Over my travels and meetings with a variety of school districts all across this country, and even some in other countries… I’ve tried to act more like an Architect, than a Value Added Reseller. There is a different point of view and wider scope when you think more like an architect.
I’ve had a chance to meet with many building architects who design for both K-12 and/or Higher Education. I’ve collected a variety of quotes from these meetings – quotes that reflect how Wireless LAN Professionals have been viewed – viewed not from the K-12 customers point of view, but contrasted more against how building architects see their role in designing facilities to help our children learn and grow.
These are in no specific order – but are a bit telling of how many in the Wireless LAN community have lost our way.
Quotes from K-12 Building Architects:
“We understand the way schools operate in shifts, so we don’t need to design the cafeterias and kitchens to be able to feed 100% of the students at the same time.”
“As architects, we are responsible to follow national, state and local guidelines with respect to HVAC, Electrical, Structural and even Sound and Lighting standards.”
“Use use engineering firms to outsource the detailed bits – to help with the loading issues and such – that is unless we have those skills in-house already.”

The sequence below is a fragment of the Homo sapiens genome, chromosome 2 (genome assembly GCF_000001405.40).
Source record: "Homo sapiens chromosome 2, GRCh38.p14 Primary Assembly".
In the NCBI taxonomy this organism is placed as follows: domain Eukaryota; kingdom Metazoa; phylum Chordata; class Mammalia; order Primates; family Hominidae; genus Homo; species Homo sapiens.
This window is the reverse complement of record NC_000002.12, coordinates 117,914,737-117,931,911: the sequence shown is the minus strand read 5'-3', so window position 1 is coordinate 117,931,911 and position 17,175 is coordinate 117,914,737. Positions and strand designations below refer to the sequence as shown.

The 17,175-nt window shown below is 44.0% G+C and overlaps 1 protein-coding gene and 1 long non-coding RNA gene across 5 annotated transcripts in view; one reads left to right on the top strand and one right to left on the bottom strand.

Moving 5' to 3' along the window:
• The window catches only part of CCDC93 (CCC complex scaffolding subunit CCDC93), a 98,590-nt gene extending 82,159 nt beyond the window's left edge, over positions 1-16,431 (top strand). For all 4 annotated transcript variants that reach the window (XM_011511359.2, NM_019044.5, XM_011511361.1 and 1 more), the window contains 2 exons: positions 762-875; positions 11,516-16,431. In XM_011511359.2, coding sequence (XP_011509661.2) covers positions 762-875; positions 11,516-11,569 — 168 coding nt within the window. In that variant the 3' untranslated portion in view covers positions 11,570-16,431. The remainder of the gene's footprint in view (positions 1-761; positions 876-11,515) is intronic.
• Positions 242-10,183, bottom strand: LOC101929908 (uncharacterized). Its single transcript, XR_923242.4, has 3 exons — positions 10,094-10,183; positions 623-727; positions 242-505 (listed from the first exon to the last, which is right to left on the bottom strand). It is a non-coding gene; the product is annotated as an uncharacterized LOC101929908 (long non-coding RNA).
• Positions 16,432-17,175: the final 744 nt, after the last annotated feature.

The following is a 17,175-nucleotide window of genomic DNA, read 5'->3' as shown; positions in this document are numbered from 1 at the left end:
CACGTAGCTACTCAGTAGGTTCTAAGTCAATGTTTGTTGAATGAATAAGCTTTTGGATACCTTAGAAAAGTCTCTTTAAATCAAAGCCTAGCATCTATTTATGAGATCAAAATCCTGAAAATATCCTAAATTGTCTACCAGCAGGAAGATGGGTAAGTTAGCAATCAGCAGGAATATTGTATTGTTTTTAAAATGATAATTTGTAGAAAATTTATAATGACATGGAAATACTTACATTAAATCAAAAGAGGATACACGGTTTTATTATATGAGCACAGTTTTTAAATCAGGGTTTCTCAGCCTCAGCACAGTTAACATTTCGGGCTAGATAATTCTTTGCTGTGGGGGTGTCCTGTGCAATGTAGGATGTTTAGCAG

“Estimating the size and scope of any new building is reflective of the physical real estate market, how many homes, how many school-age children, future growth, etc. – there isn’t any single rule of thumb like square feet per household in the district.”
“We provide very detailed drawings and instructions down to the smallest details – so the building contractors don’t have to think about anything.”
“The process of picking the number and types of classrooms, storage facilities, plant facilities, office space, lab equipment specs, etc. takes longer than the actual design process itself.”
“When dealing with school district management, we have to take all costs into consideration. These managers feel a fiduciary responsibility to the tax-payers in their districts and while desiring great design, want to rein us in wasting money of things that aren’t supporting their mission to instruct the children.”
Now lets contrast those statements from a variety of building architects who are part of the AIA and follow strict guidelines and processes to design the most efficient schools possible with some other quotes I’ve heard from the WLAN vendor community.
“We don’t trust our reseller partners enough to let them do their own design work… so we just tell them One AP Per Classroom will work.” – WLAN Vendor Sales & Marketing
“Our resellers don’t have the tools, skills, or the staff to do a proper Wireless LAN design.” – WLAN Vendor Channel Manager
“We sell so much more product with the One AP Per Classroom shortcut, who needs a WLAN Design anyway.” – WLAN VAR
“Our customers won’t pay for a wireless design, so if they won’t pay for it up front, we’ll just use a One AP Per Classroom – Rule of Thumb instead of doing a proper design.” – WLAN VAR
” We would NEVER do a One-AP-Per-Classroom on any of our projects.” – WLAN Vendor Professional Services
“I can’t believe any of our channel partners would ever even think about doing a K-12 without doing a proper design.” WLAN Vendor CTO
Somehow there seems to be a disconnect somewhere in the Wireless LAN industry – those who know how to do WLAN design, actually DO WLAN design. Those who want to just sell more gear, do the One-AP-Per-Classroom mantra.
Now compare this with how the other established practice of K-12 Building Architecture… It makes me a bit sad.